My other favorite animal in Thailand is the dusky langur monkey. Not only is he beautiful with his specific mix of black and white fur (babies are yellow), he is also a kind and fun animal. My guide took us to a place where we could feed them. Whether from the floor or from the comfort of your shoulder, they reach out and gently pull food out of your palm. I found myself in the middle of a playful brawl between two young monkeys. One of them gently grabbed my leg, using me as a shield, looked at me and smiled.

Perhaps the most special thing about this species is the way that parents seem to have a romantic relationship with each other and with their babies. It is a species that deserves a long trip to observe it!

Pro tip: When planning your visit to see elephants, do your research to make sure you are working with a company that treats them humanely.

Water buffalo in the mud in Vietnam.
Water buffalo in the mud in Vietnam (Photo credit: Heather Markel)

3. Vietnam

I have mentioned in previous articles that I love cows. Vietnam offers water buffaloes, and they stole my heart. They walk along the roads in the middle of cities as if it were an important business trip. You can get very close to them, and if you want, take a tour where you can walk with them and ride them. They are kind and graceful animals and one of my favorites in the world.

Vietnam also has beautiful species of langur monkeys all over the country, including the red-tailed douc. I didn’t see them on my first trip, just one of the many reasons I want to return to this wonderful country.

Pro tip: You may have to intend to see animals in Vietnam. Although they are in the wild, they are often only found in certain parts of the country. Do your research ahead of time.

A sloth asleep in Vietnam (Photo credit: Heather Markel)

4. Costa Rica

My full-time journey began in this land rich in lush forests everywhere you look. It was the first time in my life that I saw a monkey in a tree, above my head. Once you hear the Howler Monkey, you will never forget it. They have a very distinct appeal, and you’ll want to emulate and hear it every day! My first sighting of them was in Guanacaste, and Manuel Antonio offers paths that seem magical when you hear a pack of howler monkeys screaming in the distance.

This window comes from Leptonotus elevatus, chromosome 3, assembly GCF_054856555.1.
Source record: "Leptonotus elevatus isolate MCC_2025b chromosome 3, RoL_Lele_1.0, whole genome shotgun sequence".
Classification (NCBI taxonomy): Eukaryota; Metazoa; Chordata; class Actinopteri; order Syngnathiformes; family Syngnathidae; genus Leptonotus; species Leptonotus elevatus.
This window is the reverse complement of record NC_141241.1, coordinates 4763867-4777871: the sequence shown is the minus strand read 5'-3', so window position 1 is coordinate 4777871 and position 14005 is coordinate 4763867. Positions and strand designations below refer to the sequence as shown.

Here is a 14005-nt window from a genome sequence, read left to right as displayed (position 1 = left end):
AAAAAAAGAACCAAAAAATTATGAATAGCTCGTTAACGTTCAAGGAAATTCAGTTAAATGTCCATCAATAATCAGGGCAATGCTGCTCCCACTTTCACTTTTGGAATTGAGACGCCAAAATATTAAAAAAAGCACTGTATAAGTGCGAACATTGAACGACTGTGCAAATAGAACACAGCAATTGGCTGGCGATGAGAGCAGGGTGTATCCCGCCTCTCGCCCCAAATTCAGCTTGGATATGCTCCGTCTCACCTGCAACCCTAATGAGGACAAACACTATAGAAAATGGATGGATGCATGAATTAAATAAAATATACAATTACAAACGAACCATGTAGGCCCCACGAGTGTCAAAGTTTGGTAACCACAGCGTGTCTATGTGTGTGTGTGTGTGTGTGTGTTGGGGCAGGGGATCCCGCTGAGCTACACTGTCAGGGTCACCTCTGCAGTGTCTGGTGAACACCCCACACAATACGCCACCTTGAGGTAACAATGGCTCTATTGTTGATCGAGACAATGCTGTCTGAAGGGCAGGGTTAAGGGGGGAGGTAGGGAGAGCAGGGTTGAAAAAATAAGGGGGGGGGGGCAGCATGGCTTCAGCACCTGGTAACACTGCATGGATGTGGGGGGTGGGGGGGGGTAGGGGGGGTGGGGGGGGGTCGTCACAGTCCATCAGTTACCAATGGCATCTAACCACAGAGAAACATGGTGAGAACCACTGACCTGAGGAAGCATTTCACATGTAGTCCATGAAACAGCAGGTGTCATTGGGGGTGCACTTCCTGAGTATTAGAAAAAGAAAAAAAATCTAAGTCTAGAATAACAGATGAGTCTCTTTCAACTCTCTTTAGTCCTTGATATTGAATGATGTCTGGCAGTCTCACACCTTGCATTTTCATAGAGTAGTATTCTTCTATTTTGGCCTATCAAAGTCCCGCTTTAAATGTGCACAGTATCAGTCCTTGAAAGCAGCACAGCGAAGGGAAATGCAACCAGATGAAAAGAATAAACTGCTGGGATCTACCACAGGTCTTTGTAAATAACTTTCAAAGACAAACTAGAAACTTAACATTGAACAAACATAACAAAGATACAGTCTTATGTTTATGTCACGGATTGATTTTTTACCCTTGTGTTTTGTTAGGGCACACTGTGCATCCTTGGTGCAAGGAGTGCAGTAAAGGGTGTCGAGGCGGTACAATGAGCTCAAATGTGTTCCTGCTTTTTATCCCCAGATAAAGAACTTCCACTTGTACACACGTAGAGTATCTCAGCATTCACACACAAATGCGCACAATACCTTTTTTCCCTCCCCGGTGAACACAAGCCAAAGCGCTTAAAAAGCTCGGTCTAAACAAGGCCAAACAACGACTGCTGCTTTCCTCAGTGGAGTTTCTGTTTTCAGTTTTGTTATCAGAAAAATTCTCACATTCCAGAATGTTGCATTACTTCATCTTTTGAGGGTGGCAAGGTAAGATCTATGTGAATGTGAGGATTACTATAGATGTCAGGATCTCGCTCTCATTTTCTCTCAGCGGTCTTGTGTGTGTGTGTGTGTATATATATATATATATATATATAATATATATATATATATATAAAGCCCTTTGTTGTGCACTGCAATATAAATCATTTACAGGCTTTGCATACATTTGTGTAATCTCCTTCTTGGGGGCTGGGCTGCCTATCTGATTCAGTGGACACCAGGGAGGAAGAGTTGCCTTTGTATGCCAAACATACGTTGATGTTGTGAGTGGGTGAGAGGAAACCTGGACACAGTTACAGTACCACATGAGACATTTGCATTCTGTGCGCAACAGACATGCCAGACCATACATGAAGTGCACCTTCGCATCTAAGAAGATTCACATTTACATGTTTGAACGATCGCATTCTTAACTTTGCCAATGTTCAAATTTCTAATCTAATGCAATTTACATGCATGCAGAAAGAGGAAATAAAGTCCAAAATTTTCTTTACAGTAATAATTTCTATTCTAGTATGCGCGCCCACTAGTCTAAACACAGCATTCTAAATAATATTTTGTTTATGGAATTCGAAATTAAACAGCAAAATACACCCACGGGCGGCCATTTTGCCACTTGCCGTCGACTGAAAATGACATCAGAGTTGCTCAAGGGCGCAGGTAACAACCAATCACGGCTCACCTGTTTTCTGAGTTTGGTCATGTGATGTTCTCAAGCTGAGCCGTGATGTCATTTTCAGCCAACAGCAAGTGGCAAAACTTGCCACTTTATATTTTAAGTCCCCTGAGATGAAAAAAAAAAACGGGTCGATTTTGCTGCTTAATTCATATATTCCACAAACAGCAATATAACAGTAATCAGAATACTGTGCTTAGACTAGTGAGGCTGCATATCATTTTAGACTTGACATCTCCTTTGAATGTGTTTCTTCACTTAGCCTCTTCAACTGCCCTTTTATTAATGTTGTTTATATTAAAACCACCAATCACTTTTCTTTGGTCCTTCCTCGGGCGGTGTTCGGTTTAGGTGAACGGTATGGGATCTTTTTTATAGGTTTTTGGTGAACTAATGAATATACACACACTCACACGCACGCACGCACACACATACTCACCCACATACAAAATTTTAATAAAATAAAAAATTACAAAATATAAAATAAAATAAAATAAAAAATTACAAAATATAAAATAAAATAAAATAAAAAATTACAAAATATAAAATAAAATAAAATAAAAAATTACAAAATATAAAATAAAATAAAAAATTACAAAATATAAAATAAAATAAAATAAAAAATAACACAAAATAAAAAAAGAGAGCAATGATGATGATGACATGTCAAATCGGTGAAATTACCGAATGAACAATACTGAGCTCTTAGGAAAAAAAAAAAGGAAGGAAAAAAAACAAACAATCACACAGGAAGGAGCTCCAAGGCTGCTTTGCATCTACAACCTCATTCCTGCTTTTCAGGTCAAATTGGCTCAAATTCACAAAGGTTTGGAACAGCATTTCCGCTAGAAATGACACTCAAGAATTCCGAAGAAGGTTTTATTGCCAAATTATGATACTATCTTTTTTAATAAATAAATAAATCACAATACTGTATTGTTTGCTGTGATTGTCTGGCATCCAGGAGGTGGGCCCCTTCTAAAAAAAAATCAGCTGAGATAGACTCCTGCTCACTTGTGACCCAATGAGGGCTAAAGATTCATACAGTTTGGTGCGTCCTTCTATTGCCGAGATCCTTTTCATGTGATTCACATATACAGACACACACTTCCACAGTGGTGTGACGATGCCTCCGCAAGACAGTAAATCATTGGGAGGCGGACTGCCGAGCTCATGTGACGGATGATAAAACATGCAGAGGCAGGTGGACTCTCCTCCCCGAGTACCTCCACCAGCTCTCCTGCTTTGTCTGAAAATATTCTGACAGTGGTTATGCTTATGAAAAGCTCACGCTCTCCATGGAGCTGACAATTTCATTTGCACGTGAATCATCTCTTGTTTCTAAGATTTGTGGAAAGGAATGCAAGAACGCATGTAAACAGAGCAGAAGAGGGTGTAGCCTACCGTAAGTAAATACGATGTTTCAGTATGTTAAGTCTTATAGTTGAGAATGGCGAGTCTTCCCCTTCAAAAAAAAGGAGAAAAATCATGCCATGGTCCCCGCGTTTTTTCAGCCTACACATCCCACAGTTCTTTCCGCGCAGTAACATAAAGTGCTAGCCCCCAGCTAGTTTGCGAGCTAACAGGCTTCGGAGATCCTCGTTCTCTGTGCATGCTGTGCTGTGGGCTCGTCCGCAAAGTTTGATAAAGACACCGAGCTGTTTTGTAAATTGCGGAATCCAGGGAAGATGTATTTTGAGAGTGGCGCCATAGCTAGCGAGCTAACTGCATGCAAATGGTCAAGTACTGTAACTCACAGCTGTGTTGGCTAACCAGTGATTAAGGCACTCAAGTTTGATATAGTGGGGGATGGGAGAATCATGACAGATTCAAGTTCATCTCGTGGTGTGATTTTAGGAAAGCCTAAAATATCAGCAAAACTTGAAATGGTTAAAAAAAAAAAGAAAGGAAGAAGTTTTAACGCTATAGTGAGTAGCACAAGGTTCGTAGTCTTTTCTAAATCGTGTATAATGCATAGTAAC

Obviously, you can’t leave Costa Rica without seeing a sloth. If you are lucky, you will see them happily hanging from a tree branch. Sadly, many of them end up in animal sanctuaries after near-death experiences like trying to swing on a power line. They are very cute animals.

The other thing Costa Rica is amazing at is the frogs. My favorites were the nocturnal zoos with frogs of all colors. I was lucky enough to have a photo of one of the most famous red tree frogs they are known for. They are much smaller than I expected and I treasure my photographic memories of them.

Aldabra giant tortoise in the Seychelles.
Aldabra giant tortoise in Seychelles (Photo credit: Jan Bures / Shutterstock.com)

5. Seychelles

I spent my honeymoon in the Seychelles many years ago. Even though the wedding didn’t work out, I will never forget those giant tortoises! I only knew the turtles that could fit in my hand, so standing next to someone who could elongate their neck and be taller than me was fascinating. The other thing anyone who has seen them will tell you is the sound of their shells scratching during mating is a sound you will never forget!